• DATVF.ATLPHL
    1.751
    -0.063
    -3.5%
  • DATVF.CHIATL
    2.041
    0.007
    0.3%
  • DATVF.DALLAX
    0.928
    0.007
    0.8%
  • DATVF.LAXDAL
    1.459
    -0.043
    -2.9%
  • DATVF.SEALAX
    0.984
    0.022
    2.3%
  • DATVF.PHLCHI
    1.110
    0.019
    1.7%
  • DATVF.LAXSEA
    2.155
    0.009
    0.4%
  • DATVF.VEU
    1.634
    -0.013
    -0.8%
  • DATVF.VNU
    1.466
    -0.005
    -0.3%
  • DATVF.VSU
    1.194
    -0.017
    -1.4%
  • DATVF.VWU
    1.569
    0.015
    1%
  • ITVI.USA
    9,394.010
    -295.340
    -3%
  • OTRI.USA
    7.540
    -0.110
    -1.4%
  • OTVI.USA
    9,375.560
    -302.450
    -3.1%
  • TLT.USA
    2.730
    0.000
    0%
  • WAIT.USA
    156.000
    -2.000
    -1.3%
  • DATVF.ATLPHL
    1.751
    -0.063
    -3.5%
  • DATVF.CHIATL
    2.041
    0.007
    0.3%
  • DATVF.DALLAX
    0.928
    0.007
    0.8%
  • DATVF.LAXDAL
    1.459
    -0.043
    -2.9%
  • DATVF.SEALAX
    0.984
    0.022
    2.3%
  • DATVF.PHLCHI
    1.110
    0.019
    1.7%
  • DATVF.LAXSEA
    2.155
    0.009
    0.4%
  • DATVF.VEU
    1.634
    -0.013
    -0.8%
  • DATVF.VNU
    1.466
    -0.005
    -0.3%
  • DATVF.VSU
    1.194
    -0.017
    -1.4%
  • DATVF.VWU
    1.569
    0.015
    1%
  • ITVI.USA
    9,394.010
    -295.340
    -3%
  • OTRI.USA
    7.540
    -0.110
    -1.4%
  • OTVI.USA
    9,375.560
    -302.450
    -3.1%
  • TLT.USA
    2.730
    0.000
    0%
  • WAIT.USA
    156.000
    -2.000
    -1.3%
American Shipper

Senators welcome debate on STB bill

Members of the U.S. Senate Committee on Commerce, Science, and Transportation marked up a bill concerning the STB Wednesday.

   After hearing from a host of members that urged caution when further developing the “Surface Transportation Board Reauthorization Act of 2014,” the U.S. Senate Committee on Commerce, Science, and Transportation Wednesday passed the bill out of committee.
   Many senators on the committee requested clarification about some of the details of the bill, which would streamline the Surface Transportation Board. Ranking Member John Thune, R-S.D., reminded senators that the “straightforward” legislation isn’t meant to add more regulation to the railroads. In fact, the bill is simply a way to let the STB “function as the regulatory body that Congress envisioned, while not stifling the railroads with additional regulations that could stifle investment in what we all know is a very capital intensive industry.”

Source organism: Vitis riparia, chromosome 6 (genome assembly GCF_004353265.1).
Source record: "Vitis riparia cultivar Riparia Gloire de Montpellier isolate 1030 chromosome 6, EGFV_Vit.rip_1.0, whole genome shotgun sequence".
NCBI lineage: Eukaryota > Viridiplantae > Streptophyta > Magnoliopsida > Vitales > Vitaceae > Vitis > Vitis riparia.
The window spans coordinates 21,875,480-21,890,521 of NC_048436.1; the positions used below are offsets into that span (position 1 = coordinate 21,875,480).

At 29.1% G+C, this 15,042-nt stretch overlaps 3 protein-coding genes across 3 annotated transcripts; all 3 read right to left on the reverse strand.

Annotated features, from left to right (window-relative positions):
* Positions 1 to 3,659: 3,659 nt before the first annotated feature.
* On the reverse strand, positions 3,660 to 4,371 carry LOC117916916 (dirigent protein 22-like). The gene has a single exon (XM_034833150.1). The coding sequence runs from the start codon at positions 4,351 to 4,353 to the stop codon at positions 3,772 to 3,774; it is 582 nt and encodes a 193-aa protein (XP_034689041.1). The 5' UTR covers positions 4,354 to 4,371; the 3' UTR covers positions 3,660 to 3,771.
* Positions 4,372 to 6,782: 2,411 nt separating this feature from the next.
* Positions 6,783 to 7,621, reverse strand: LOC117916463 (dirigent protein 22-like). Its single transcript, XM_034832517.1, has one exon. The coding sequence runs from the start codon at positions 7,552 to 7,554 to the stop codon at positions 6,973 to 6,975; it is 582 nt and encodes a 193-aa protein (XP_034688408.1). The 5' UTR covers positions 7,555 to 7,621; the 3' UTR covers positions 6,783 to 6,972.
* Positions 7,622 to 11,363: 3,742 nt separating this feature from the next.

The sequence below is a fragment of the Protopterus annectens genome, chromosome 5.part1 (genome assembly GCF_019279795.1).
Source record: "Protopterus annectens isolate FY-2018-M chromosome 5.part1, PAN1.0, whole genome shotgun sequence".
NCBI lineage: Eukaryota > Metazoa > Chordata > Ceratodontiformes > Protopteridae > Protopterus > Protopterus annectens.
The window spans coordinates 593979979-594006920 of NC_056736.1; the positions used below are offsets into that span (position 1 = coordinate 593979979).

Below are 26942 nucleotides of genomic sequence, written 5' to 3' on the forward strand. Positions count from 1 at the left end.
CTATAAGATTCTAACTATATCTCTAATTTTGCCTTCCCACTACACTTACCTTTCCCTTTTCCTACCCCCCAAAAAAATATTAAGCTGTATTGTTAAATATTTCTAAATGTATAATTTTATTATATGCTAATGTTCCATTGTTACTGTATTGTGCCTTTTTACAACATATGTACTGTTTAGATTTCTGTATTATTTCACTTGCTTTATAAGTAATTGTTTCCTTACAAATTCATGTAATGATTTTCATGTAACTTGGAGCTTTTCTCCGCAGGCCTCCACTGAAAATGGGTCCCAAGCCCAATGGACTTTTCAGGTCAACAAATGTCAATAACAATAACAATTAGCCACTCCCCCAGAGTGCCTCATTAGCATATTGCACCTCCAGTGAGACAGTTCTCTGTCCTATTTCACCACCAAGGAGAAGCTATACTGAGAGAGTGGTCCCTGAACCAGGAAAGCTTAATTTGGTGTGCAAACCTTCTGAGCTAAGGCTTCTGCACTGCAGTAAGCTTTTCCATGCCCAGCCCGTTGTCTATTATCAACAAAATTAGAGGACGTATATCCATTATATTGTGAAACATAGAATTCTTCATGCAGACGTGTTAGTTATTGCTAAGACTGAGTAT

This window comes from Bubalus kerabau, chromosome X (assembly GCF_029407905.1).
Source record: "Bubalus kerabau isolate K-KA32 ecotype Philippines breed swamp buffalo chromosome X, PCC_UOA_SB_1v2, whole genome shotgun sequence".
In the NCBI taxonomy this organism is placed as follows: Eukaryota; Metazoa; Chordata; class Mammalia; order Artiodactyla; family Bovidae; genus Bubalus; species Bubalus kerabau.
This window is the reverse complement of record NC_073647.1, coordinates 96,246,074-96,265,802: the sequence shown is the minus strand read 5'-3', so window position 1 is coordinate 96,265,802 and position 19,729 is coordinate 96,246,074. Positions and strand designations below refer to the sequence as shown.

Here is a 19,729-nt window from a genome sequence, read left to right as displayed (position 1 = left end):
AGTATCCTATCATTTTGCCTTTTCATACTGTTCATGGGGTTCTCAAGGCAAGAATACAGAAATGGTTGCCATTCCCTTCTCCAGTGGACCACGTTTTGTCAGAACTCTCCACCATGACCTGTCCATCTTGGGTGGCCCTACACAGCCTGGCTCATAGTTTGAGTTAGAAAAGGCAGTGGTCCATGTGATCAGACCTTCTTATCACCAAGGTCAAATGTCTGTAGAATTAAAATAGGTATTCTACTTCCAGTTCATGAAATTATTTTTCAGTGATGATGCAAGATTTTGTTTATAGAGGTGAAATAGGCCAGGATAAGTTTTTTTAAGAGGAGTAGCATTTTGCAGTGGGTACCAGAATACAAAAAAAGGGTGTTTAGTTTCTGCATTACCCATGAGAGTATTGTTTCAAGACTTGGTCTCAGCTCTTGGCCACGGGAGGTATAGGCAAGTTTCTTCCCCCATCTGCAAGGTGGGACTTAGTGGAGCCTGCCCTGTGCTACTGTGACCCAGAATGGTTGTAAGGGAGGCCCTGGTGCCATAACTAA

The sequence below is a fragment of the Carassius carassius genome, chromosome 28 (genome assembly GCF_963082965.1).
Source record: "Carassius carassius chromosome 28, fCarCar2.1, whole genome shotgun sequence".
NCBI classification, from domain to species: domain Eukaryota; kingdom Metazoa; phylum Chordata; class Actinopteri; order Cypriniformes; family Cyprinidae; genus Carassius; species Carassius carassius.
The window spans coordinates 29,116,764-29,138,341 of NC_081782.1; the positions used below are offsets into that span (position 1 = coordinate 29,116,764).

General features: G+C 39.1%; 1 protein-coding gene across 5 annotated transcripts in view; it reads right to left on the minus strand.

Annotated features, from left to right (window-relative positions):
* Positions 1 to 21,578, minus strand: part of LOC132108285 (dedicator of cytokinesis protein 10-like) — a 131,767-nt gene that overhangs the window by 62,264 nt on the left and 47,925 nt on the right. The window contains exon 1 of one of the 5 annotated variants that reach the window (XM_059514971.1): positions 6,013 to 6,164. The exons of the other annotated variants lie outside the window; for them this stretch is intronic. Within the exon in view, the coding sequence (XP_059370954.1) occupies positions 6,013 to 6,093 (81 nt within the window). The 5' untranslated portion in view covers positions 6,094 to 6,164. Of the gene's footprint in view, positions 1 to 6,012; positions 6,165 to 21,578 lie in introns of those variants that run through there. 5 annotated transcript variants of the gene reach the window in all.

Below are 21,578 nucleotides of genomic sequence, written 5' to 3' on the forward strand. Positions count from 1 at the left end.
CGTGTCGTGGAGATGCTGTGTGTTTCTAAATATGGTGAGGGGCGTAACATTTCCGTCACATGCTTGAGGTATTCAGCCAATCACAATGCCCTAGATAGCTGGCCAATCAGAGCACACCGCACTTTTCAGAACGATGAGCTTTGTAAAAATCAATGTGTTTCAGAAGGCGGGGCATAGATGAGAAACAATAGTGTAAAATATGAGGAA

Thune said that 70 organizations have written into the committee to express support for the bill.
   “I think much of the angst that I’ve heard from shippers over the years could be solved if we provided an avenue to resolve concerns on the front end before they become larger issues that turn into multi-year, stand-alone cost rate cases that cost both the railroads and shippers millions of dollars,” he said. He added, though, that the bill is a work in progress and that committee members will work together with stakeholders to keep molding the legislation.  
   Roy Blount, R-Mo., said the development of the bill has moved quickly, and that things need to slow down moving forward in order for senators to be “thoughtful” when crafting the final legislation.
   “We did not really get into the details of this in the way I’d like to, and I hope we continue to work on this,” he said of the initial exploration of the bill.  
   Dan Coats, R-Ind., added his voice to the chorus calling for a deliberate, thorough investigation of the issues at hand in the STB.
   “We’re continuing to learn about a situation that needs to be dealt with,” he said. “We’ve laid the foundation here. I also will support the bill moving forward, but we all know we’ll have to take this up next year, and for me to be satisfied here, I think we need to make adjustments to it.”
   Kelly Ayotte, R-N.H., echoed previous comments, saying there are “lingering issues” with the bill.
   “There seems to be universal agreement here that we need to work on this bill more going forward,” she said.
   While shippers groups have widely supported the STB reorganization, the Association of American Railroads previously came out in opposition of the bill. In a statement, the organization said the bill would hurt service levels and hamstring railroads. AAR said it specifically takes issue with items in the bill that would allow the STB to conduct investigations and prevent railroad “bundle” contracts.
   “The rail industry believes this legislation will harm the ability of the nation’s railroads to invest in the network and improve service for our shippers,” AAR President and Chief Executive Officer Edward R. Hamberger said in a statement.  “These new restrictive regulations would be imposed on the nation’s railroads at a time when investments in capacity, new equipment and new hires are needed.”

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